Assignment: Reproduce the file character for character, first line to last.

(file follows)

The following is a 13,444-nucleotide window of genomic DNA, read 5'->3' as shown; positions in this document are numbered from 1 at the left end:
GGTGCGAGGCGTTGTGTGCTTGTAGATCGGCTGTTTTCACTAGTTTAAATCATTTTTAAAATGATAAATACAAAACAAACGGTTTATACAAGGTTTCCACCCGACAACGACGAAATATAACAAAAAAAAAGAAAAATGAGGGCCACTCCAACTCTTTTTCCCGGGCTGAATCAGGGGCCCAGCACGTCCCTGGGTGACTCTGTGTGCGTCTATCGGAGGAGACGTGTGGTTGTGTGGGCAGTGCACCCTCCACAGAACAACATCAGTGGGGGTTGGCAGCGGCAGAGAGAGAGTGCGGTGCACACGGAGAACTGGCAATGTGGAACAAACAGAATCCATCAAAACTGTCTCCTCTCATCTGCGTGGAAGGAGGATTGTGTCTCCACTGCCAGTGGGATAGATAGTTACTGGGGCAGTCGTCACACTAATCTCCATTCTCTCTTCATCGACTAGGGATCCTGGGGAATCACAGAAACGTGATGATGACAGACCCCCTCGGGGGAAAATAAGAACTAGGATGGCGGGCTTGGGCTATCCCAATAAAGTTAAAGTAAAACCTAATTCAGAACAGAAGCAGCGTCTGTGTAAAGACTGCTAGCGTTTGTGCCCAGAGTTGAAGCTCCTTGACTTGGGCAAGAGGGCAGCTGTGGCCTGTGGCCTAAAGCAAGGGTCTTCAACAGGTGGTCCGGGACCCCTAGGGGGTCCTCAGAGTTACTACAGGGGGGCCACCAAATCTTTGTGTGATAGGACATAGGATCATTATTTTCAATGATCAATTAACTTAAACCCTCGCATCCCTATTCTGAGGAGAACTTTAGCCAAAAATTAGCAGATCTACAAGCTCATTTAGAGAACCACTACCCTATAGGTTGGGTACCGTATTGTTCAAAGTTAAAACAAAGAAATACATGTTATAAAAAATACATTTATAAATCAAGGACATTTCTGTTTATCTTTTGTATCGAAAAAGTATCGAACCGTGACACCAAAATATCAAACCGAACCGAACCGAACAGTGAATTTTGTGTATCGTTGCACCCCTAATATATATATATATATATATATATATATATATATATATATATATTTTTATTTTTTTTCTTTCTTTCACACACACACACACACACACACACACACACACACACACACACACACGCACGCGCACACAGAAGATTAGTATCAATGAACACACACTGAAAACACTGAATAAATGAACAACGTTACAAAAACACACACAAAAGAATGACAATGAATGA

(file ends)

The following is a 13,444-nucleotide window of genomic DNA, read 5'->3' as shown; positions in this document are numbered from 1 at the left end:
GGTGCGAGGCGTTGTGTGCTTGTAGATCGGCTGTTTTCACTAGTTTAAATCATTTTTAAAATGATAAATACAAAACAAACGGTTTATACAAGGTTTCCACCCGACAACGACGAAATATAACAAAAAAAAAGAAAAATGAGGGCCACTCCAACTCTTTTTCCCGGGCTGAATCAGGGGCCCAGCACGTCCCTGGGTGACTCTGTGTGCGTCTATCGGAGGAGACGTGTGGTTGTGTGGGCAGTGCACCCTCCACAGAACAACATCAGTGGGGGTTGGCAGCGGCAGAGAGAGAGTGCGGTGCACACGGAGAACTGGCAATGTGGAACAAACAGAATCCATCAAAACTGTCTCCTCTCATCTGCGTGGAAGGAGGATTGTGTCTCCACTGCCAGTGGGATAGATAGTTACTGGGGCAGTCGTCACACTAATCTCCATTCTCTCTTCATCGACTAGGGATCCTGGGGAATCACAGAAACGTGATGATGACAGACCCCCTCGGGGGAAAATAAGAACTAGGATGGCGGGCTTGGGCTATCCCAATAAAGTTAAAGTAAAACCTAATTCAGAACAGAAGCAGCGTCTGTGTAAAGACTGCTAGCGTTTGTGCCCAGAGTTGAAGCTCCTTGACTTGGGCAAGAGGGCAGCTGTGGCCTGTGGCCTAAAGCAAGGGTCTTCAACAGGTGGTCCGGGACCCCTAGGGGGTCCTCAGAGTTACTACAGGGGGGCCACCAAATCTTTGTGTGATAGGACATAGGATCATTATTTTCAATGATCAATTAACTTAAACCCTCGCATCCCTATTCTGAGGAGAACTTTAGCCAAAAATTAGCAGATCTACAAGCTCATTTAGAGAACCACTACCCTATAGGTTGGGTACCGTATTGTTCAAAGTTAAAACAAAGAAATACATGTTATAAAAAATACATTTATAAATCAAGGACATTTCTGTTTATCTTTTGTATCGAAAAAGTATCGAACCGTGACACCAAAATATCAAACCGAACCGAACCGAACAGTGAATTTTGTGTATCGTTGCACCCCTAATATATATATATATATATATATATATATATATATATATATATATTTTTATTTTTTTTCTTTCTTTCACACACACACACACACACACACACACACACACACACACACACACACGCACGCGCACACAGAAGATTAGTATCAATGAACACACACTGAAAACACTGAATAAATGAACAACGTTACAAAAACACACACAAAAGAATGACAATGAATGA